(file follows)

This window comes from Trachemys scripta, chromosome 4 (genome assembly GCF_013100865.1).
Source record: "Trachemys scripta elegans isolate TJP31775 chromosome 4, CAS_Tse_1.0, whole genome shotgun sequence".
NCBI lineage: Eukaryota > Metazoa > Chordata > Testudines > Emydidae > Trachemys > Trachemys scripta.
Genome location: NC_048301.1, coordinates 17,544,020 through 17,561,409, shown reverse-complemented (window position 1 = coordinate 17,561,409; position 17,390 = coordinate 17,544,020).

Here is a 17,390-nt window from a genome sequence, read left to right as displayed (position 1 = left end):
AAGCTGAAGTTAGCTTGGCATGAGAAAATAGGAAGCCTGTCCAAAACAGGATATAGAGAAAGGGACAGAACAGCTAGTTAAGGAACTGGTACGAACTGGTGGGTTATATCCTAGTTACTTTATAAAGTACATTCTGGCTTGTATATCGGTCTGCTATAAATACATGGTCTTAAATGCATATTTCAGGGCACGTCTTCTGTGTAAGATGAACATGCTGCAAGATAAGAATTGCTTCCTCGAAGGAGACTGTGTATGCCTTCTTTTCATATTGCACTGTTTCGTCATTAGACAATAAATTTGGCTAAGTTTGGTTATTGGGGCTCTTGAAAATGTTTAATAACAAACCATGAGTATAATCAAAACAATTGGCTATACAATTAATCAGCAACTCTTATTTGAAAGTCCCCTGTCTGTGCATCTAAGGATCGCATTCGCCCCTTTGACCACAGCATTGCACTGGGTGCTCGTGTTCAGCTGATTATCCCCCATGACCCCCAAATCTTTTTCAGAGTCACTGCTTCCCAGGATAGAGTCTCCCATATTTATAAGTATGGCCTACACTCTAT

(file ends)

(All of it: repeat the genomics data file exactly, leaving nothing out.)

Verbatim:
This window comes from Trachemys scripta, chromosome 4 (genome assembly GCF_013100865.1).
Source record: "Trachemys scripta elegans isolate TJP31775 chromosome 4, CAS_Tse_1.0, whole genome shotgun sequence".
NCBI lineage: Eukaryota > Metazoa > Chordata > Testudines > Emydidae > Trachemys > Trachemys scripta.
Genome location: NC_048301.1, coordinates 17,544,020 through 17,561,409, shown reverse-complemented (window position 1 = coordinate 17,561,409; position 17,390 = coordinate 17,544,020).

Here is a 17,390-nt window from a genome sequence, read left to right as displayed (position 1 = left end):
AAGCTGAAGTTAGCTTGGCATGAGAAAATAGGAAGCCTGTCCAAAACAGGATATAGAGAAAGGGACAGAACAGCTAGTTAAGGAACTGGTACGAACTGGTGGGTTATATCCTAGTTACTTTATAAAGTACATTCTGGCTTGTATATCGGTCTGCTATAAATACATGGTCTTAAATGCATATTTCAGGGCACGTCTTCTGTGTAAGATGAACATGCTGCAAGATAAGAATTGCTTCCTCGAAGGAGACTGTGTATGCCTTCTTTTCATATTGCACTGTTTCGTCATTAGACAATAAATTTGGCTAAGTTTGGTTATTGGGGCTCTTGAAAATGTTTAATAACAAACCATGAGTATAATCAAAACAATTGGCTATACAATTAATCAGCAACTCTTATTTGAAAGTCCCCTGTCTGTGCATCTAAGGATCGCATTCGCCCCTTTGACCACAGCATTGCACTGGGTGCTCGTGTTCAGCTGATTATCCCCCATGACCCCCAAATCTTTTTCAGAGTCACTGCTTCCCAGGATAGAGTCTCCCATATTTATAAGTATGGCCTACACTCTAT